OBP: Katie McIvor https://doi.org/10.11647/OBP.0173.0007
The on-going debt crisis in Greece has prompted some controversial remarks from the internationally renowned scholar and Open Book author Noam Chomsky. Since 2010, Greece has been implementing austerity measures (i.e. reduced government spending) as part of its bailout deal with the joint powers of the IMF, the European Central Bank and the European Commission. The austerity measures were enormously unpopular, particularly among the Greek left, and led to a strong response at the polls when the left-wing Syriza party, led by Alexis Tsipras, gained an overwhelming majority in the 2015 legislative election. Tsipras’s much-publicized opposition to austerity led to fears among the international community that Greece might be forced into leaving the Eurozone if it failed to continue paying off its debts.
Since 2010, Greece has been implementing austerity measures (i.e. reduced government spending) as part of its bailout deal with the joint powers of the IMF, the European Central Bank and the European Commission. The austerity measures were enormously unpopular, particularly among the Greek left, and led to a strong response at the polls when the left-wing Syriza party, led by Alexis Tsipras, gained an overwhelming majority in the 2015 legislative election. Tsipras’s much-publicized opposition to austerity led to fears among the international community that Greece might be forced into leaving the Eurozone if it failed to continue paying off its debts. With unemployment at over 25%, there were fears within Greece that austerity was doing more harm than good. In the historic ‘Greferendum’ held on the 5th of July this year, 61% of Greek voters rejected the austerity measures imposed on the country by its creditors. However, under the threat of expulsion from the Eurozone and faced with the continued closure of the Greek banks, Alexis Tsipras was forced this week to capitulate to terms even harsher than those rejected in the referendum, involving outside supervision of government spending. The agreement will have to be carried through the Greek parliament but is being heavily criticized as an undemocratic imposition.
To many, Angela Merkel’s insistence on Greek austerity measures is questionable in view of the enormous debts to Greece left unpaid by Germany after the Nazi occupation of Greece from 1941 to 1944. Professor Noam Chomsky has previously expressed his support for Tsipras’s government and their popular mandate against austerity. In an interview with Euronews earlier this year, Chomsky explained why he firmly believes that the Greek debt should be written off, just as Germany’s debts were written off in 1953 to enable the country to rebuild and recover after the Second World War.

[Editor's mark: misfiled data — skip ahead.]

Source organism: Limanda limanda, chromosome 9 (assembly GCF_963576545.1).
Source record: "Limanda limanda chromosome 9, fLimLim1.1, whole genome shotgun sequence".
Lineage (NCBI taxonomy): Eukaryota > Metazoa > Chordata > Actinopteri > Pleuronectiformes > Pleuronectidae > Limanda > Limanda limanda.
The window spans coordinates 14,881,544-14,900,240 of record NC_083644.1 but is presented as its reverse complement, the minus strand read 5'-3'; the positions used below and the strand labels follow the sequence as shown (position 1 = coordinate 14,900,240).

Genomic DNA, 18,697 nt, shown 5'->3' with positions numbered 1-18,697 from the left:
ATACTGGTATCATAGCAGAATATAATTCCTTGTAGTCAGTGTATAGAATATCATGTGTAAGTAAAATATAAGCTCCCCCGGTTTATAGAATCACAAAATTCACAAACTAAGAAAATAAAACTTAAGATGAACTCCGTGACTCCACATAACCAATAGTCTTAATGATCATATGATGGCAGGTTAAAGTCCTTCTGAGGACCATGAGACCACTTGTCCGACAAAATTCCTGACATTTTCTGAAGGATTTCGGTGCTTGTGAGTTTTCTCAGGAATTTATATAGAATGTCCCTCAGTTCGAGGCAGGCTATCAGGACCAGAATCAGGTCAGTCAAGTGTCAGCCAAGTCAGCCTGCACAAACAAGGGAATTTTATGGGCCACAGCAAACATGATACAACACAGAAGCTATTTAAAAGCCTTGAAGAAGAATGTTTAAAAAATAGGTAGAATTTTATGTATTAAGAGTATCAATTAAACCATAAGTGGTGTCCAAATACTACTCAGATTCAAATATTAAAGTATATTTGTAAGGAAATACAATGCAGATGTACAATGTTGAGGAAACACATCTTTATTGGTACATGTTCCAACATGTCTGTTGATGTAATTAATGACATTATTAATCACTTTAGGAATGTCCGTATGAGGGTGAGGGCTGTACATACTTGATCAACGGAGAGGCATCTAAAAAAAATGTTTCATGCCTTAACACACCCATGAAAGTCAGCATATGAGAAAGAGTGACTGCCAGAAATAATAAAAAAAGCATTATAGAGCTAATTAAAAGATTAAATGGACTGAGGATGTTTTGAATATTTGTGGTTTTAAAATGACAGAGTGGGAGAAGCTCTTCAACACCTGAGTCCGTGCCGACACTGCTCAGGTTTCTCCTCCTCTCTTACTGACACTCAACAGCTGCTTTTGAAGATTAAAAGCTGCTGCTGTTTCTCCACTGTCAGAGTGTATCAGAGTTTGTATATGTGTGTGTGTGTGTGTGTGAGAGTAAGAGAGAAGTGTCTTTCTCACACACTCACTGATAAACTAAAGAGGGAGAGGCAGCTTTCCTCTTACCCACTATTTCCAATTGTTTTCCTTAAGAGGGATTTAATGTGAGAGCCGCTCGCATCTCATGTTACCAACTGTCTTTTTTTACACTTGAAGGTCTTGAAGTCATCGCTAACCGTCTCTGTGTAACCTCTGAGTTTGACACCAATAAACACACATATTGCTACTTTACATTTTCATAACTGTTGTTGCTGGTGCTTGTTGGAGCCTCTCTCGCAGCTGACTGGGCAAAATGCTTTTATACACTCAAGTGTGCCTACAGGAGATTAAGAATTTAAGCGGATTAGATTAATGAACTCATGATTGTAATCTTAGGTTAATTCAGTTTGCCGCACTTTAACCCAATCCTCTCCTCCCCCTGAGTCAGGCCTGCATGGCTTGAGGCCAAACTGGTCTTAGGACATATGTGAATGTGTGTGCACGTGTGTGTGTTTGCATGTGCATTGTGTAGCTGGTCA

According to Chomsky, the crucial issue is how to allocate responsibility for the debt. In the case of formerly fascist-led countries such as Greece, Portugal and Spain, Chomsky argues that, “in part, the debt was incurred by dictators”, and the responsibility for its repayment therefore does not lie with the country’s population. International law states that ‘odious debt’ of this kind need not be repaid. “Much of the rest of the [Greek] debt,” Chomsky continues, “what is called payments to Greece are in fact payments to banks, German and French banks, which had decided to make extremely risky loans with not very high interest and are now being faced with the fact that they can’t be paid back.”
The economic arguments for imposing austerity measures on Greece are, in Chomsky’s view, unsustainable. Austerity has not been proven to increase revenue; in fact, “the effect of these policies has been actually to increase Greece’s debt relative to its wealth production”. Chomsky has described Europe’s reaction to the rise of Syriza as “extremely savage”, and warned that the erosion of Greece’s welfare state as a result of austerity is little more than “class war”. The possibility of a potentially extreme right-wing response is evident throughout Europe in the growth of right-wing parties such as Greece’s Golden Dawn and the Front National in France.
In view of the continued debt crisis and the possibility of a Greek Eurozone exit, the questions raised by Professor Chomsky remain pertinent and compelling. Over the course of his 60-year career, international politics (particularly as relating to US foreign policy) has featured consistently among Chomsky’s wide-ranging interests. He visited India in 1996 and 2001 and spoke on a variety of subjects, in venues jam-packed with enthusiastic listeners – for an intellectual speaker, the turnout was extraordinary.
Chomsky has recently published his lectures in Open Access format, making them freely available online at www.openbookpublishers.com . He remains interested in India and has recently addressed some comments on the “indifference of privileged sectors” of Indian society to the endemic poverty in places such as Delhi.
Now 86, Professor Chomsky plans to visit India again within the next few years. Noam Chomsky’s 2014 book Democracy and Power: The Delhi Lectures is available for free or in digital, paperback and hardback editions at http://www.openbookpublishers.com/product/300 For readers interested in Greek history, the revised edition of William St Clair’s classic work That Greece Might Still Be Free: the Philhellenes in the War of Independence is available for free online at http://www.openbookpublishers.com/product/3